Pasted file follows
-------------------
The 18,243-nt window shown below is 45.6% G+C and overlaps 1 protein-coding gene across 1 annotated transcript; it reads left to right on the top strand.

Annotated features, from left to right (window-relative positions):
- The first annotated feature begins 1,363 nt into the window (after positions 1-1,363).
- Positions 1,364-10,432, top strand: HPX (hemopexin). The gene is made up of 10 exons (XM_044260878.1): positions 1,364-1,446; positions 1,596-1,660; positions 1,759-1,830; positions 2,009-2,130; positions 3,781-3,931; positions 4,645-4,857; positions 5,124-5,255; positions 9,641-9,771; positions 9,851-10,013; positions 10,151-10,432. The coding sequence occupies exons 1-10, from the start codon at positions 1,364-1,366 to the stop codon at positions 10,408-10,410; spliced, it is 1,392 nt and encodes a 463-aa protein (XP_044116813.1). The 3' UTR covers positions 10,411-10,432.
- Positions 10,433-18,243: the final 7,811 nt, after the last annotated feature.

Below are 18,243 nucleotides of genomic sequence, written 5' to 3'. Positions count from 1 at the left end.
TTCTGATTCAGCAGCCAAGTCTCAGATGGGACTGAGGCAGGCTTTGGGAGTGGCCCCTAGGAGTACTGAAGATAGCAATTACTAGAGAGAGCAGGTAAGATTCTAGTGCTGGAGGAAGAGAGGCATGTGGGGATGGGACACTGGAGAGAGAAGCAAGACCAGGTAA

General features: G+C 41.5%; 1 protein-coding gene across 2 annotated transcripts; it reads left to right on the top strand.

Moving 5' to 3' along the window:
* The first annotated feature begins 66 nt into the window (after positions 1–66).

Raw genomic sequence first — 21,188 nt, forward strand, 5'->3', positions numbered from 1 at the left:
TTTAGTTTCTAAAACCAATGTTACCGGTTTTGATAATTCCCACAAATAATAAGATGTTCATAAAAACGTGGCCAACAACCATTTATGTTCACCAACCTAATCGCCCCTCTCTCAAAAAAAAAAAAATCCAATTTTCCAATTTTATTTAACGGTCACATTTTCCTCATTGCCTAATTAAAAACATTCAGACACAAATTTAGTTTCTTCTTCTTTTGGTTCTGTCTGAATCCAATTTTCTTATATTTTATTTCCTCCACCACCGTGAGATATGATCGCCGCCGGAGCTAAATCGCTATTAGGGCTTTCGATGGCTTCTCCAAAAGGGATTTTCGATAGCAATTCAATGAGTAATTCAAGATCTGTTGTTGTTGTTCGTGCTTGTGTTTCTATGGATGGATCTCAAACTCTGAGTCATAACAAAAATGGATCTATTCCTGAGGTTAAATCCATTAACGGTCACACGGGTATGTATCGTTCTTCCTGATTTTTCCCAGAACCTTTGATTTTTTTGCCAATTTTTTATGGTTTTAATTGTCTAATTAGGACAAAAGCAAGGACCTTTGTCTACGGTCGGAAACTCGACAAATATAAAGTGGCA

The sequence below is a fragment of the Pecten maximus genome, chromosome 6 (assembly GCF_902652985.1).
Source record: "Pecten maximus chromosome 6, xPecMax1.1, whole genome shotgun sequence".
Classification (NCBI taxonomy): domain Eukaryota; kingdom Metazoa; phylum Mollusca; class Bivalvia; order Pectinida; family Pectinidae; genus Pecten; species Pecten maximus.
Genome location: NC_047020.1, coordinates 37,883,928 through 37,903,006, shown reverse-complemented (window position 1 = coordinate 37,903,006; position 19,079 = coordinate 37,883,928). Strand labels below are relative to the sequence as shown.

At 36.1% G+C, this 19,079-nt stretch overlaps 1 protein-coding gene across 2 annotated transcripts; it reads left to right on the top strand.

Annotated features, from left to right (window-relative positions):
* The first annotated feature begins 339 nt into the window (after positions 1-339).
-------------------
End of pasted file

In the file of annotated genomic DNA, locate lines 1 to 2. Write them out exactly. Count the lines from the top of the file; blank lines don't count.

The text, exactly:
The 18,243-nt window shown below is 45.6% G+C and overlaps 1 protein-coding gene across 1 annotated transcript; it reads left to right on the top strand.

Annotated features, from left to right (window-relative positions):